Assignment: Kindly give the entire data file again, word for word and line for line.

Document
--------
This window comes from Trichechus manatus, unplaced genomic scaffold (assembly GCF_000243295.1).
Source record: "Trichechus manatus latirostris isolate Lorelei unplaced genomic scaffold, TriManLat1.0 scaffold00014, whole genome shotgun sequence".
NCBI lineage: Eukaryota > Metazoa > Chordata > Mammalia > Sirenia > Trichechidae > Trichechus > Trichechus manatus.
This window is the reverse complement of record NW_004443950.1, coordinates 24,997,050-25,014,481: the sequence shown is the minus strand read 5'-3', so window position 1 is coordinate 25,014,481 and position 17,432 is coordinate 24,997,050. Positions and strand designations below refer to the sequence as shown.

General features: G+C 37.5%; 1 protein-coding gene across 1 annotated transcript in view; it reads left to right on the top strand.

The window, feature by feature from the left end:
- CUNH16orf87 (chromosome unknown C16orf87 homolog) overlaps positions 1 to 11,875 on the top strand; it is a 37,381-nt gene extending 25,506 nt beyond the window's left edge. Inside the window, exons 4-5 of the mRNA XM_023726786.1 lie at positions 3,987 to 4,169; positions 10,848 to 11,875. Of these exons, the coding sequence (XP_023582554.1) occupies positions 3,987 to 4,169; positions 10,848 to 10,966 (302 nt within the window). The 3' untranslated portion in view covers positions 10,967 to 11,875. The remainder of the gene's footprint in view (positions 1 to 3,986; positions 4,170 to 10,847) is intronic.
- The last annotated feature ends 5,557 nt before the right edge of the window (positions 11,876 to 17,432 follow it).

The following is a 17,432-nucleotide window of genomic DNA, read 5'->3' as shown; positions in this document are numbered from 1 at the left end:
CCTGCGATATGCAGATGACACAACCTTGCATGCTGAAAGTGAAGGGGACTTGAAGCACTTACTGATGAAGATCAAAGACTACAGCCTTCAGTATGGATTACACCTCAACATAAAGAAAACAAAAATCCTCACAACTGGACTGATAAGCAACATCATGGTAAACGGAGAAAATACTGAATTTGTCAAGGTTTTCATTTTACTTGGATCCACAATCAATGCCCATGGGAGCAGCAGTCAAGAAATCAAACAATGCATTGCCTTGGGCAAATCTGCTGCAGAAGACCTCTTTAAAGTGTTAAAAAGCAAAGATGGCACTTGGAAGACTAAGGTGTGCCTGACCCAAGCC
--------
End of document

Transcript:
This window comes from Trichechus manatus, unplaced genomic scaffold (assembly GCF_000243295.1).
Source record: "Trichechus manatus latirostris isolate Lorelei unplaced genomic scaffold, TriManLat1.0 scaffold00014, whole genome shotgun sequence".
NCBI lineage: Eukaryota > Metazoa > Chordata > Mammalia > Sirenia > Trichechidae > Trichechus > Trichechus manatus.
This window is the reverse complement of record NW_004443950.1, coordinates 24,997,050-25,014,481: the sequence shown is the minus strand read 5'-3', so window position 1 is coordinate 25,014,481 and position 17,432 is coordinate 24,997,050. Positions and strand designations below refer to the sequence as shown.

General features: G+C 37.5%; 1 protein-coding gene across 1 annotated transcript in view; it reads left to right on the top strand.

The window, feature by feature from the left end:
- CUNH16orf87 (chromosome unknown C16orf87 homolog) overlaps positions 1 to 11,875 on the top strand; it is a 37,381-nt gene extending 25,506 nt beyond the window's left edge. Inside the window, exons 4-5 of the mRNA XM_023726786.1 lie at positions 3,987 to 4,169; positions 10,848 to 11,875. Of these exons, the coding sequence (XP_023582554.1) occupies positions 3,987 to 4,169; positions 10,848 to 10,966 (302 nt within the window). The 3' untranslated portion in view covers positions 10,967 to 11,875. The remainder of the gene's footprint in view (positions 1 to 3,986; positions 4,170 to 10,847) is intronic.
- The last annotated feature ends 5,557 nt before the right edge of the window (positions 11,876 to 17,432 follow it).

The following is a 17,432-nucleotide window of genomic DNA, read 5'->3' as shown; positions in this document are numbered from 1 at the left end:
CCTGCGATATGCAGATGACACAACCTTGCATGCTGAAAGTGAAGGGGACTTGAAGCACTTACTGATGAAGATCAAAGACTACAGCCTTCAGTATGGATTACACCTCAACATAAAGAAAACAAAAATCCTCACAACTGGACTGATAAGCAACATCATGGTAAACGGAGAAAATACTGAATTTGTCAAGGTTTTCATTTTACTTGGATCCACAATCAATGCCCATGGGAGCAGCAGTCAAGAAATCAAACAATGCATTGCCTTGGGCAAATCTGCTGCAGAAGACCTCTTTAAAGTGTTAAAAAGCAAAGATGGCACTTGGAAGACTAAGGTGTGCCTGACCCAAGCC